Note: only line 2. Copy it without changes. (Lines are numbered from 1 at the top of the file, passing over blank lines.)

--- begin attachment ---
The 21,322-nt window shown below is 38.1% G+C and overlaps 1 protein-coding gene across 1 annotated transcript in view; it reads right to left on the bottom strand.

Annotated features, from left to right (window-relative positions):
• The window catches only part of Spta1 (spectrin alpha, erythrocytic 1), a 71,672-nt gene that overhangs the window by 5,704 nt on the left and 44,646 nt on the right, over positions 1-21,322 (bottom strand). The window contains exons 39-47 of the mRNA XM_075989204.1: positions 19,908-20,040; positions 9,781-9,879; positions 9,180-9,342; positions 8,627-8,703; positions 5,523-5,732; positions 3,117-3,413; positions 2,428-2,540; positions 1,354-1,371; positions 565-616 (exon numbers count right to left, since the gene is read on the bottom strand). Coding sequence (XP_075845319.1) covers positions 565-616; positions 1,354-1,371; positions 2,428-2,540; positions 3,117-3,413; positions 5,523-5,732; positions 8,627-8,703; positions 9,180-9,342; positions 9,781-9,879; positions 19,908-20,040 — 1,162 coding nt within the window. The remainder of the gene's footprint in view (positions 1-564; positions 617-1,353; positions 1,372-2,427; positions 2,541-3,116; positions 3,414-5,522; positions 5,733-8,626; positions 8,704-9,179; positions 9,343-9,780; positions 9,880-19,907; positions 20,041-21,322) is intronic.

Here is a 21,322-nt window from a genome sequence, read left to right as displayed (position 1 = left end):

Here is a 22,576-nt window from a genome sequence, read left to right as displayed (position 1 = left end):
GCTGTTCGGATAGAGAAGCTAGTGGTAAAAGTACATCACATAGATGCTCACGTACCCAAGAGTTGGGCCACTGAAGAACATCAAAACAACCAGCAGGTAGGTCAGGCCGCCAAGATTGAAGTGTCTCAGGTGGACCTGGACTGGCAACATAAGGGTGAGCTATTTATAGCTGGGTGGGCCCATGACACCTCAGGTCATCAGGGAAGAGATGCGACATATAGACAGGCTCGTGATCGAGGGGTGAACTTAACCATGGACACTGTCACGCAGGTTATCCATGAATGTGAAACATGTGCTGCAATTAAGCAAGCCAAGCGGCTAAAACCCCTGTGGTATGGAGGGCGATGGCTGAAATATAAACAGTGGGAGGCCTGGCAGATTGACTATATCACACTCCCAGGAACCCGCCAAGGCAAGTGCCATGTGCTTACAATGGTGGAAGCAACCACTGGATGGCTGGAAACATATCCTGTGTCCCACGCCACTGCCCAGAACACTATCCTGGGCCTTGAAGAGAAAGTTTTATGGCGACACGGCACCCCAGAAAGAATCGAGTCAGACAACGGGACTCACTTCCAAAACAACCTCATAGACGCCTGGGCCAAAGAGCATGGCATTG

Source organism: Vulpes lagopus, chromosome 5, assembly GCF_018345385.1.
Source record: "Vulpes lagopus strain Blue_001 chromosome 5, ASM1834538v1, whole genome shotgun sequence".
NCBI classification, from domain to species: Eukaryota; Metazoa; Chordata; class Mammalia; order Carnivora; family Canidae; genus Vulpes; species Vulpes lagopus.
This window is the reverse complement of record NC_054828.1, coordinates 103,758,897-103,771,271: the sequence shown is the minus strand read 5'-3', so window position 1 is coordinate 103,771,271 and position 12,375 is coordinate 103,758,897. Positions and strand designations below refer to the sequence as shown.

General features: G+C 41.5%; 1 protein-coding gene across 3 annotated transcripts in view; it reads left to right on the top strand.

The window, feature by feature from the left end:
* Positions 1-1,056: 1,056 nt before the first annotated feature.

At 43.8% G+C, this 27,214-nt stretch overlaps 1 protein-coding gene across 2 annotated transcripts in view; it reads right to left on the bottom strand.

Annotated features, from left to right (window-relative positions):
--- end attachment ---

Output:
Annotated features, from left to right (window-relative positions):